It seems, however, that pressing matters may have forced Apple to nearly silently roll out its USB Restricted Mode feature in the new iOS 11.4.1 update. As it typically takes more than a hour to get a warrant for police to be allowed to use a Grayshift box, this is quite a significant roadblock. Naturally, due to how often people use their iPhones, it is uncommon for the device not to have been unlocked in the last hour. This means law enforcement agencies simply need to connect the phone to an accessory as soon as the suspect is apprehended, and leave it connected as they transport the device to a facility for data extraction.
The restricted mode was put into a beta version of the latest update and has made it through to the final release, making it virtually impossible for law enforcement (or others) to gain access to someone's phone before the USB port is shut down. But for now at least, iPhones, with this update, are locked down.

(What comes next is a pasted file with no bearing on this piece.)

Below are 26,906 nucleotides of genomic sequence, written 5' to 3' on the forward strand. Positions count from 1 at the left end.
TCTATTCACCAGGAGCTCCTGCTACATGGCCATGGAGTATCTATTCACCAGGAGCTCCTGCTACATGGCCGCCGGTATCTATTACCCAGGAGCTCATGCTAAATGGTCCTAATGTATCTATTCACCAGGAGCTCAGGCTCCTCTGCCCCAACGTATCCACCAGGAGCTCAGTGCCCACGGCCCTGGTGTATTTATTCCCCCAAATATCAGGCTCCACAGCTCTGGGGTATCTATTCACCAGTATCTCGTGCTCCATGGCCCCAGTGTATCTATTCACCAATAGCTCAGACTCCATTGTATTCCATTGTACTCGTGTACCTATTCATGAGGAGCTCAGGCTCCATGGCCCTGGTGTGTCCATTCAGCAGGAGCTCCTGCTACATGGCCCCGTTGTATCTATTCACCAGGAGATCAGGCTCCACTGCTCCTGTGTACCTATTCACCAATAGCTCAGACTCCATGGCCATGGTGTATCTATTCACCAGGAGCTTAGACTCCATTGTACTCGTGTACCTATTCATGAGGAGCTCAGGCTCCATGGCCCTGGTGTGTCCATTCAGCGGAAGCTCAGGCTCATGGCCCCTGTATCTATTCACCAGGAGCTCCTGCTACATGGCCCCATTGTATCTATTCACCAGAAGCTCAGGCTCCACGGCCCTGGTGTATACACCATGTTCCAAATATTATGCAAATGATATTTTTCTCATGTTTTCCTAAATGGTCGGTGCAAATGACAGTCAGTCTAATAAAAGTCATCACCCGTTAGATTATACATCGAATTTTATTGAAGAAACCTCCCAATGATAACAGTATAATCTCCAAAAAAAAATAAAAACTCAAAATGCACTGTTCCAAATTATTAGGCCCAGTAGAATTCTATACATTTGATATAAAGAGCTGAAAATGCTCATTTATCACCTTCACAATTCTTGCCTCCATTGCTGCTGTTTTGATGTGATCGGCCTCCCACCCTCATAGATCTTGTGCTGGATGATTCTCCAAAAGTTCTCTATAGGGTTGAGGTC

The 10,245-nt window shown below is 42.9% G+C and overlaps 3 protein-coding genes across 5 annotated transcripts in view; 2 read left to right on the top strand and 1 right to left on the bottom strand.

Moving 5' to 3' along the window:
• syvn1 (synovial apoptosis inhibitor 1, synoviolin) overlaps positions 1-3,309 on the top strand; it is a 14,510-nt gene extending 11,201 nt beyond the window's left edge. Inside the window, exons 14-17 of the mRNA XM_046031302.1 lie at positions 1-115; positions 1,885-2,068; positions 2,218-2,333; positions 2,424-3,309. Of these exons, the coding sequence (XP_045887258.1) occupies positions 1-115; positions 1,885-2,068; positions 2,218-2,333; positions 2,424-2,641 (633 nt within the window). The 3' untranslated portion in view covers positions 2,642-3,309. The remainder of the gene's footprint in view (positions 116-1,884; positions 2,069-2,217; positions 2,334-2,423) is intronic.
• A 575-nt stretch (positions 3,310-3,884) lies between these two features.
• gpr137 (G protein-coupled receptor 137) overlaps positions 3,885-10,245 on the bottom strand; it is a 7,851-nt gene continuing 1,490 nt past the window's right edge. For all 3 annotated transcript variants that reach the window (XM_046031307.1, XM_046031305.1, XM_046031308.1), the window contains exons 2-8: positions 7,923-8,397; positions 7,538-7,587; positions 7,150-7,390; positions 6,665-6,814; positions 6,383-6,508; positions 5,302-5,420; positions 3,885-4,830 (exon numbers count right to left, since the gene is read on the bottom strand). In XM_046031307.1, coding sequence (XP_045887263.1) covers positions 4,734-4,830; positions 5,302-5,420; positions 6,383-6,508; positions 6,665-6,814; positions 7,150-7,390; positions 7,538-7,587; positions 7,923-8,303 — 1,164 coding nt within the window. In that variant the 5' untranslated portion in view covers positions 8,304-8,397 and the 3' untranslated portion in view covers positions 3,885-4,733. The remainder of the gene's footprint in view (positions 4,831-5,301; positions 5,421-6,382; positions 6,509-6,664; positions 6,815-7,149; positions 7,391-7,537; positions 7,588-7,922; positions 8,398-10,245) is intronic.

There should be no reason why iOS 11.4.1 has caused issues on your device. Limitations in the MFI specification may make this easier to say than do however. If you go to Settings and check under Face ID & Passcode, you'll see a new toggle for USB Accessories. These bypass the usual restrictions on entering passcodes by attacking through the Lightning port.
Essentially, after one hour of non-use, an iOS 11.4.1 handheld will not talk to any device plugged into its charging port - other than to receive power to charge its battery - until a valid passcode is entered via the screen. "The ability to postpone USB Restricted Mode by connecting the iPhone to an untrusted USB accessory is probably nothing more than an oversight", Afonin admits.
iOS will prompt you when the update is ready to install.